Wednesday, March 18, 2015

Our Tiny Indoor Greenhouse - Under $25

New outdoor light!

This past weekend we put together a temporary green house setup for seedlings!

I'm already a few weeks late, but hey, the plants will still grow! I'll just get my harvests a little later than the rest. I've been doing a lot of reading on different gardening techniques, with a focus on gardening that takes up minimal ground space and provides other benefits to growth and thriving. Vertical gardening has caught my eye and I cannot wait to grow some plants upward! There are many great benefits to growing upward.

Some Benefits to Vertical Gardening:
-minimal ground space used
-more efficient watering directly to the root systems, less wet leaves
-minimal ground cover leaving less places for pests to take cover and wreak havoc
-less chance for destroying your plants as they sprawl on the ground
-physical support system for the plant, allowing for 2-3x more growth and produce  

I also have some fun visions of setting up a semi-living roof. Most everything will be in containers, whether on the roof or on the ground. We recognize and respect that this is not our permanent space and want to be able to easily dismantle and leave the area as close to the way we found it as possible- when the time comes. Additional benefits to a living roof include some level of climate control. We have a black top roof that is sitting in the beating sun all summer long with zero trees or other relief. Even a few beds of soil  as a mass and some bushy plants for shades could greatly help our cooling efforts. The vertical gardening will also be strategically placed in front of the house to shade the utility closet most of the day. Now that we have very expensive batteries in there that cannot over heat, providing shade is a high priority this summer. Needless to say, I'm quite excited to experiment and grow food once again! Hooray!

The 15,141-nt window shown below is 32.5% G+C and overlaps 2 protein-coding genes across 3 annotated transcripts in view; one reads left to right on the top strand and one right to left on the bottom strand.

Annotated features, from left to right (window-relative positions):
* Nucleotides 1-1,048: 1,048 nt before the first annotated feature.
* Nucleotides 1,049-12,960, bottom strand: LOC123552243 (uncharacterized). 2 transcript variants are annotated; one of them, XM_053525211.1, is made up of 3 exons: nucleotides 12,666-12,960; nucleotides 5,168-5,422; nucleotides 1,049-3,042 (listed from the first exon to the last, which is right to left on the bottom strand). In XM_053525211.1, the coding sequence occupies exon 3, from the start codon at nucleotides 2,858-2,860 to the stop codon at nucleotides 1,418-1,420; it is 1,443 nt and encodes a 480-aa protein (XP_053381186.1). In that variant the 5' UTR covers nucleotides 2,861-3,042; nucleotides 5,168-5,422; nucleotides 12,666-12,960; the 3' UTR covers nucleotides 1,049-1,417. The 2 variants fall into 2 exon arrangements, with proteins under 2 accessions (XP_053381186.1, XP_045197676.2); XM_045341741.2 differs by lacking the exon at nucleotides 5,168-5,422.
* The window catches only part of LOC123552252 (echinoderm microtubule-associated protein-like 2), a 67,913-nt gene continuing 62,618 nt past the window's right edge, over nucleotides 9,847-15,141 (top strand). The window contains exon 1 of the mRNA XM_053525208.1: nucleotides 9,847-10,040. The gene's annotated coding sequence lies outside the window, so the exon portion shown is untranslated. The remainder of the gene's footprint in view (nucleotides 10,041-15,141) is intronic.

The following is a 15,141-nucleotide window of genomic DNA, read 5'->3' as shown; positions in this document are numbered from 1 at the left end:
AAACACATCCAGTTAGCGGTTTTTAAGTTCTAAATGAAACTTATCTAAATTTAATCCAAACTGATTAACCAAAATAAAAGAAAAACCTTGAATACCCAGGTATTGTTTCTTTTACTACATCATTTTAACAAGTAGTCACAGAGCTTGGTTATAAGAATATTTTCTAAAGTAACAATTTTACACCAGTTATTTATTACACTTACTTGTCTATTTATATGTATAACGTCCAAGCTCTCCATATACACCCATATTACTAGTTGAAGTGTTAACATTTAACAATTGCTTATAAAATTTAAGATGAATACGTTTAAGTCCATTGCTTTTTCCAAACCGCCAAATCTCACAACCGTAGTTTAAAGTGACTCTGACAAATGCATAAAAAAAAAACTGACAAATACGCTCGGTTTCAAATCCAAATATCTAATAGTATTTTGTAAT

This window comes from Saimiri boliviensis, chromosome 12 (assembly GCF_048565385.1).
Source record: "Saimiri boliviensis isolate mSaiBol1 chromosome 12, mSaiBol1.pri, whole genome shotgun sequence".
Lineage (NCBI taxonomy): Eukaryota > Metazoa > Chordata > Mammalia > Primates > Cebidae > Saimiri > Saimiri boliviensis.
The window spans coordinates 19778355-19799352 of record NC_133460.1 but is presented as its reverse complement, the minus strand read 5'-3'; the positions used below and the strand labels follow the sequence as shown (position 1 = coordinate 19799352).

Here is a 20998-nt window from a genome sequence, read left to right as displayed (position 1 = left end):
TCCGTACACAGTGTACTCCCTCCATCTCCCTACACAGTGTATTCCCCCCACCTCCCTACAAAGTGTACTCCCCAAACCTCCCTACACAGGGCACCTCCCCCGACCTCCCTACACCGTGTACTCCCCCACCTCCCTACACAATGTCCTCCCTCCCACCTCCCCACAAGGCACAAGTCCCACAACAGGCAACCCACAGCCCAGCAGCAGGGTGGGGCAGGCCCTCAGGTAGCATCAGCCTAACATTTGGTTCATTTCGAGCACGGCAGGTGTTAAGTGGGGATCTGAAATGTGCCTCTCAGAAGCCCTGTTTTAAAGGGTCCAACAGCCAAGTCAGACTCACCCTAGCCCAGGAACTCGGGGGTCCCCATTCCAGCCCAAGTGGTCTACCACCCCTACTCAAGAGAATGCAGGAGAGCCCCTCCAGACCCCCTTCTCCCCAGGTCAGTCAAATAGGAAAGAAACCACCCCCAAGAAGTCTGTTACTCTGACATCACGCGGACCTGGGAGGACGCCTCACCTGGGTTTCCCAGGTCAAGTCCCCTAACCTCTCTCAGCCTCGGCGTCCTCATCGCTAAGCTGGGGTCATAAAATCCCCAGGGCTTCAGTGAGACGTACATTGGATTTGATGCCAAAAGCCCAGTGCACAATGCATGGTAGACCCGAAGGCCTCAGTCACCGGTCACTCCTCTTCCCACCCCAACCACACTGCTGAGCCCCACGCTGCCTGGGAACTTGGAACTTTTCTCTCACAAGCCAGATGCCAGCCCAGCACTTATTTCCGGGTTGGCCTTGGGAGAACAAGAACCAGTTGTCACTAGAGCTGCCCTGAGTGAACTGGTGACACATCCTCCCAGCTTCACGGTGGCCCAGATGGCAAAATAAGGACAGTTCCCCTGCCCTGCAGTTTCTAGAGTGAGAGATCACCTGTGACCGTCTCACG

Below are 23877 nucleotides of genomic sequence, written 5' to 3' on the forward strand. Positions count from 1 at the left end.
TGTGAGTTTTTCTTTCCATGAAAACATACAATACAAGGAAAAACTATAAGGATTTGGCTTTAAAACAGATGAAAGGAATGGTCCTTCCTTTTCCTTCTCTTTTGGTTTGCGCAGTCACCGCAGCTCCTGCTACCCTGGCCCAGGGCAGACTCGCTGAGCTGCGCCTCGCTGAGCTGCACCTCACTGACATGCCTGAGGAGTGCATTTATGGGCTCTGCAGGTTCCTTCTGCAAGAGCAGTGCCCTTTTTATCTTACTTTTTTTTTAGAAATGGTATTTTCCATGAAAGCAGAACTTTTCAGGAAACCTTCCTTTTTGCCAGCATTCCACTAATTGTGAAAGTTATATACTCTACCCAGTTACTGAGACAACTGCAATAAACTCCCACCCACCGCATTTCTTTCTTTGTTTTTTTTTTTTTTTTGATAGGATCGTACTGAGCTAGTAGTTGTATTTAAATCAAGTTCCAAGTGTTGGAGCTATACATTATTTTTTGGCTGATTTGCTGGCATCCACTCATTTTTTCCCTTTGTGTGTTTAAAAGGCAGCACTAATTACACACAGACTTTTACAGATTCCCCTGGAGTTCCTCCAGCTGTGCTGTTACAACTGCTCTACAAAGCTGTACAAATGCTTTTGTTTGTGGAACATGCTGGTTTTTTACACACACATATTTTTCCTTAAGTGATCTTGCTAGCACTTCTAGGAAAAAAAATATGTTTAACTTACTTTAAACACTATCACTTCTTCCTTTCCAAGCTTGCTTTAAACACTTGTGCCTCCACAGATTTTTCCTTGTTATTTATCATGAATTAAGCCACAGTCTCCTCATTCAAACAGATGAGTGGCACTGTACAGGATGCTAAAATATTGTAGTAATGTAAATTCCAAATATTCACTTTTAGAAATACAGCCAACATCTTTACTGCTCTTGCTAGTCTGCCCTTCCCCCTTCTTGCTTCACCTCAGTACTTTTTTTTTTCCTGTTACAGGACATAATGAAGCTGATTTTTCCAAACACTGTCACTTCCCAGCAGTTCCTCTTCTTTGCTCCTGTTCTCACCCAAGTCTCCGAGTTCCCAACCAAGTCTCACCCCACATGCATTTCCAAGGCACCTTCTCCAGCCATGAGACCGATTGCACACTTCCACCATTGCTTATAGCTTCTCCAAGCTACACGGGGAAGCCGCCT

We bought some basic hardware at the big box store ($12) that will allow us to put up temporary shelves in the spring. They are simple racking bars with slats for arms to lock in at different heights. When not in use, they easily tuck away behind the curtains. The pine board we had under the house. Instead of the pricey seed starter containers, I got some tinfoil pans and covers for about $2.00. Some all natural seed starters ($6) fit nicely in each one. Now just add soil, seeds, and water! I ordered some heirloom seeds from a great group called the Seed Savers Exchange.

In other news, our outdoor light has been broken for about a month. I should clarify- the wire hanging off the side of the house with a cheap light bulb fixture coming right off the end, no longer had a working light bulb. We bought a basic mount fixture and flood lights. The back half of the farm, and the county for that matter, is lit up. JEEZE. I'm not sure I like how bright they are...and they pull 8 amps! Wooh! That's hefty. Our fridge pulls 3 amps when it kicks on. 

Finally- a little note about my week days. I've been baking up a storm and hope to develop a line of gluten free breads! I'm doing the research in the kitchen and on the business side. I've started putting together a list of the forms, licenses, and certifications I will need to get. Some of the breads have turned out surprisingly well, and I find myself more excited and hopeful than I have been in a long time. 

Thanks for reading!
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  1. Thanks for your text. My 2 y.o. daughter and I just started to plant tomatos at home. Hope the experiense will be successful.

    1. Hi Denis!

      That's such a great activity to do with young ones. Instilling the knowledge, the importance, and the respect for growing your own food is such an invaluable skill set. Good luck!